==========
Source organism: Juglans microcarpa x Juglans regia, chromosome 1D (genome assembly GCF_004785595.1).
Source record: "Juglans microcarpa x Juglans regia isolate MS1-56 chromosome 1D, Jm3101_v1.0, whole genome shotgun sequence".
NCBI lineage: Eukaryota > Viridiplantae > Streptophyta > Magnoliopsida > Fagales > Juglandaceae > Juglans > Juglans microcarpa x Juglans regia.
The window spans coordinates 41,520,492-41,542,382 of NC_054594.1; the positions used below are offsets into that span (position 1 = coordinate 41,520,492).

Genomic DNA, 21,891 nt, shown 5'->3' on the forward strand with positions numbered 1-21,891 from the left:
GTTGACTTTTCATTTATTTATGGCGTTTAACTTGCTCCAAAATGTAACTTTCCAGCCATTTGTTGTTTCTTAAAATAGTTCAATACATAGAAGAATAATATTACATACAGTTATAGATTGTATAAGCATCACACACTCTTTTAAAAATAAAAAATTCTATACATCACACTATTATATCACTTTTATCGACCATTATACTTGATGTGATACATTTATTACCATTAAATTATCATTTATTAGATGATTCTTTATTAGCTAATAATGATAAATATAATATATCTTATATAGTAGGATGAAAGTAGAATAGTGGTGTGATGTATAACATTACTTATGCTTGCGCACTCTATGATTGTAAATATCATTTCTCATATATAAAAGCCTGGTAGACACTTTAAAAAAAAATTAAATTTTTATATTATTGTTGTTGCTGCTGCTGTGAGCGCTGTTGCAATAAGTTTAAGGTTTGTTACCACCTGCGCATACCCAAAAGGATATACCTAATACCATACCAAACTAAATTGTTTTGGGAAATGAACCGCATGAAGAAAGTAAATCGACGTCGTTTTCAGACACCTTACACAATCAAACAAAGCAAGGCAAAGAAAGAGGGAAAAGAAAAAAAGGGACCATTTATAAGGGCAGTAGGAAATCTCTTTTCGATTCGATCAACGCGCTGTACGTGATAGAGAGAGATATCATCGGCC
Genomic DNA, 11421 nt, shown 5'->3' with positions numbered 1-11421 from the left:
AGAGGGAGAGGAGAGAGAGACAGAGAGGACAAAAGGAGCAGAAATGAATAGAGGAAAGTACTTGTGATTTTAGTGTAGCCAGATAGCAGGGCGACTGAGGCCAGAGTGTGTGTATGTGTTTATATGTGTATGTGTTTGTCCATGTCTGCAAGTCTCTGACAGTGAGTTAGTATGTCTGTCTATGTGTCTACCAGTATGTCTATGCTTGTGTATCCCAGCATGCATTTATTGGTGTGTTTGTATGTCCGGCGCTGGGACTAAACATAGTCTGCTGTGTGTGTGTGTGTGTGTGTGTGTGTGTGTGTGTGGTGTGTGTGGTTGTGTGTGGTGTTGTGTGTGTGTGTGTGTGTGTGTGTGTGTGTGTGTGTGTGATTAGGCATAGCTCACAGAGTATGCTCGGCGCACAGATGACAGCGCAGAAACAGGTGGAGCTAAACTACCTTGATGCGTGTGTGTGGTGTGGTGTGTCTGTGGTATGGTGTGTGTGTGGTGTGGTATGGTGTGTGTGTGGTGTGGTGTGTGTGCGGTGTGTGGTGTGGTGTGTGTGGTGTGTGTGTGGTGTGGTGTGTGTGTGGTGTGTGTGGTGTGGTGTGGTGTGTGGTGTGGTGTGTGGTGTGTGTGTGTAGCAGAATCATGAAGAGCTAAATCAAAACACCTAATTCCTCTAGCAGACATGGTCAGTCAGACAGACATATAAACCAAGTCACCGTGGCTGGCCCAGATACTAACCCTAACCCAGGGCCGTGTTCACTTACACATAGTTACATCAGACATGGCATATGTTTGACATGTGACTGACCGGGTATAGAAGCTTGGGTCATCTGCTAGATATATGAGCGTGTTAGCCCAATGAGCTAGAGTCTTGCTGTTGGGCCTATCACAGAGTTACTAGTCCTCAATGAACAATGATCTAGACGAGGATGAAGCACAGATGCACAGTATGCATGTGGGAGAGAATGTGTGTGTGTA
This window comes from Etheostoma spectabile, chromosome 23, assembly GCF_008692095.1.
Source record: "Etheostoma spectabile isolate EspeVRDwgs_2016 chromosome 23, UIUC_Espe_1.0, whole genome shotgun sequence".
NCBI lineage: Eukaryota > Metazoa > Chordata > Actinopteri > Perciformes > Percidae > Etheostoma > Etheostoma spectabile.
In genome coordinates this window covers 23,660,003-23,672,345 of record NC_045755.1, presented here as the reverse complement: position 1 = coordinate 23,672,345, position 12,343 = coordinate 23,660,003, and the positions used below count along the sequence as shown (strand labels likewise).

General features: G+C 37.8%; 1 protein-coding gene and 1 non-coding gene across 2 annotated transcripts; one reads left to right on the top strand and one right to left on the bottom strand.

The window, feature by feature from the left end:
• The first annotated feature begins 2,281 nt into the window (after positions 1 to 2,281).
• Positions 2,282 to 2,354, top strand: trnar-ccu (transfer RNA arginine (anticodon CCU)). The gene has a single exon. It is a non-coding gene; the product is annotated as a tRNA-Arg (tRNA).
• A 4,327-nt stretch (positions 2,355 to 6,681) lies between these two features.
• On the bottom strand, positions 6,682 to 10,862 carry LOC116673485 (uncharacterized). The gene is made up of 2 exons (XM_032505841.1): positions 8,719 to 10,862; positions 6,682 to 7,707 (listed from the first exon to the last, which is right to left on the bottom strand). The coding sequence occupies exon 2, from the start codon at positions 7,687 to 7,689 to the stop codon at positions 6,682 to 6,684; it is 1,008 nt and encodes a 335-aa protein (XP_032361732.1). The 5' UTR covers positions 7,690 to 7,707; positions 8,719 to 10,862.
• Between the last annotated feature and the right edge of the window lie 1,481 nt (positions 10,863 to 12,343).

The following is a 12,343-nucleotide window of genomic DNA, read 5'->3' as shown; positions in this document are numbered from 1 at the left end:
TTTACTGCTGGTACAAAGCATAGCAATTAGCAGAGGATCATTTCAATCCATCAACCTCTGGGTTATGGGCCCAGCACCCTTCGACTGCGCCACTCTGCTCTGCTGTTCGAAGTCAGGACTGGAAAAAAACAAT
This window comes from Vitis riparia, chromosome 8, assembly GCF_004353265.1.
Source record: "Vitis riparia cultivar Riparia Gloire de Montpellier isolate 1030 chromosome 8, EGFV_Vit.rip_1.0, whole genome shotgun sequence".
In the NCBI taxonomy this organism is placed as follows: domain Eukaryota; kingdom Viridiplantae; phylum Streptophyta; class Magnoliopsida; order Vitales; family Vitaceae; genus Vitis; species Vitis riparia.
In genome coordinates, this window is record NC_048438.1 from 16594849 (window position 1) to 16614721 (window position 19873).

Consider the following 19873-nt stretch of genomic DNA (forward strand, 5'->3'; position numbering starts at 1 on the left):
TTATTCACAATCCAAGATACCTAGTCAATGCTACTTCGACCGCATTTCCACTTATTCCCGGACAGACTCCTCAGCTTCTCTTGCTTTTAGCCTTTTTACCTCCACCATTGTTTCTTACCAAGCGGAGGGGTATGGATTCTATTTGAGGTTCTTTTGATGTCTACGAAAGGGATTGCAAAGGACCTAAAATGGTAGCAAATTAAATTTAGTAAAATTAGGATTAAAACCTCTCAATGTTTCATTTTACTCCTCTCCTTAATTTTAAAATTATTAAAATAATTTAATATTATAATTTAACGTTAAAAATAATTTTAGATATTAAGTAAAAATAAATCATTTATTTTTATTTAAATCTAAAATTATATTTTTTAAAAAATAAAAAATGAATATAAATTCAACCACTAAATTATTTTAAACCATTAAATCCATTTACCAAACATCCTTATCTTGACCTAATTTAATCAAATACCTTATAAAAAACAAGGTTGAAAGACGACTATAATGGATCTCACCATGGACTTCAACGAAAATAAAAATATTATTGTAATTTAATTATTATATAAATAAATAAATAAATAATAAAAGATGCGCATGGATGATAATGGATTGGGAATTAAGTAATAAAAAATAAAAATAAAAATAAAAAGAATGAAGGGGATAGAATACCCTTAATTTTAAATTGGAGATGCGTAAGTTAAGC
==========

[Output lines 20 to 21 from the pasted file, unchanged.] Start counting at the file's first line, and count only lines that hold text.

The following is a 12,343-nucleotide window of genomic DNA, read 5'->3' as shown; positions in this document are numbered from 1 at the left end:
TTTACTGCTGGTACAAAGCATAGCAATTAGCAGAGGATCATTTCAATCCATCAACCTCTGGGTTATGGGCCCAGCACCCTTCGACTGCGCCACTCTGCTCTGCTGTTCGAAGTCAGGACTGGAAAAAAACAAT